It is spring. My decision: Summer is properous and relaxing, home and garden springs of time.
This marks the sixth week since wildfire poured like lava into the northwest edge of the city.
It may be years before many lives are resettled, homes rebuilt, and traumatized souls find gentle peace.
Even as I witness and feel the ongoing disturbance, now, as I drive up through the devastated neighborhood, a strange thing happens: I feel a welling of joy. I have the great good fortune to be present at a rebirth and to lend a hand.
From the garden I am helping to restore, I see a wild meadow greening. Some of the Ponderosa, given only a few inches of rain, have pushed green needles from their branch tips. Up on the hillside, too far away to photograph, a shrub shines in the Chartreuse glory of new leaves. Birds sing. A hawk cries.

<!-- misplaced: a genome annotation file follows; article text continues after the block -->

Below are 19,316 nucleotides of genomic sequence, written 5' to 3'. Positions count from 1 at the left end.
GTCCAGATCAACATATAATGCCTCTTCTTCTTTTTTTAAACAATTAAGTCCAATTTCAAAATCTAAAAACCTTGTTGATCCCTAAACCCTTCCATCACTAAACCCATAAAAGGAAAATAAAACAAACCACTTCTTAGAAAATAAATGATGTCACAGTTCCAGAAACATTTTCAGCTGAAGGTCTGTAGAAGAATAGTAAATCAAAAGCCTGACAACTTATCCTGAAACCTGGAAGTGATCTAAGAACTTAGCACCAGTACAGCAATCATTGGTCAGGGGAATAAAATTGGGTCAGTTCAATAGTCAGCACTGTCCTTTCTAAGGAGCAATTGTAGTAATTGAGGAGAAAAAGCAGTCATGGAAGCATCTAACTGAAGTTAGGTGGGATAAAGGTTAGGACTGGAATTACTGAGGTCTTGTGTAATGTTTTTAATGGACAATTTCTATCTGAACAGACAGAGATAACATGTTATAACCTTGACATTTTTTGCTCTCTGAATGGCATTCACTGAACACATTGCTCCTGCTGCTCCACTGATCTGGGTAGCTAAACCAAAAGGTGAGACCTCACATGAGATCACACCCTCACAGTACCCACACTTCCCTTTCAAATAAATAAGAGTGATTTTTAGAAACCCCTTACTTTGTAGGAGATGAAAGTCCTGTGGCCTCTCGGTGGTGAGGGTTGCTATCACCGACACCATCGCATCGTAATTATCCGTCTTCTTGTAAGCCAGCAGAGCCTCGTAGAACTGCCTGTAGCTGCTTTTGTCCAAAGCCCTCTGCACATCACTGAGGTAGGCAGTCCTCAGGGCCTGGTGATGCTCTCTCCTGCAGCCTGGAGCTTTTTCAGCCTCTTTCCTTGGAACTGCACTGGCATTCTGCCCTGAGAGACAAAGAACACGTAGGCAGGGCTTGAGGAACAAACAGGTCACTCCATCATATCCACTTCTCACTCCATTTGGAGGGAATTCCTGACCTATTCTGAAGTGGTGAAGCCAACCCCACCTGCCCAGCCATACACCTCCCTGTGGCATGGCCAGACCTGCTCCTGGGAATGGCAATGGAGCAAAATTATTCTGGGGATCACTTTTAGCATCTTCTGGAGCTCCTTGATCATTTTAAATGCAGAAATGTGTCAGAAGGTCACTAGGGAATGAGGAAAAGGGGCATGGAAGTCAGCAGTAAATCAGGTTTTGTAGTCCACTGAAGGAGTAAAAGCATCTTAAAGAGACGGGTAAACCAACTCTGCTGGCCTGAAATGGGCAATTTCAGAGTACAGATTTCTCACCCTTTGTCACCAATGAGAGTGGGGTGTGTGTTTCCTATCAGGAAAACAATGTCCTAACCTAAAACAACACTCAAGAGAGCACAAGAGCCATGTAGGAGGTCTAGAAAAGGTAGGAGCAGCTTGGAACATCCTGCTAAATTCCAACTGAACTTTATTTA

Several helpers and I have been carefully removing what branches and twigs the heat destroyed, revealing new life. The work is irresistable. The young growth makes me giddy.
Around two weeks after the fire, a rose, spirea, Euonymous alata “Compactus” aka dwarf burning bush, and Rose of Sharon had only tiny leaf buds hidden in brown stems. The meadow beyond the garden looked like a moonscape.
Five weeks later…
In the patio bed, lungwort, lupine, hyssop, daphne and more offer all the freshness of May.
Rosa “Nearly Wild” prooves just how tough and cheerful she is.
Petunias in rowdy bloom, were only basal leaves after the firestorm. We keep looking for the wild turkeys to come hunting and pecking through the emergent meadow.
Initially, I’d thought this honeysuckle was gone. It’s not only leafed out, but just beginning to bloom.
Though much here and more elsewhere is lost, the regeneration commands my joyful attention.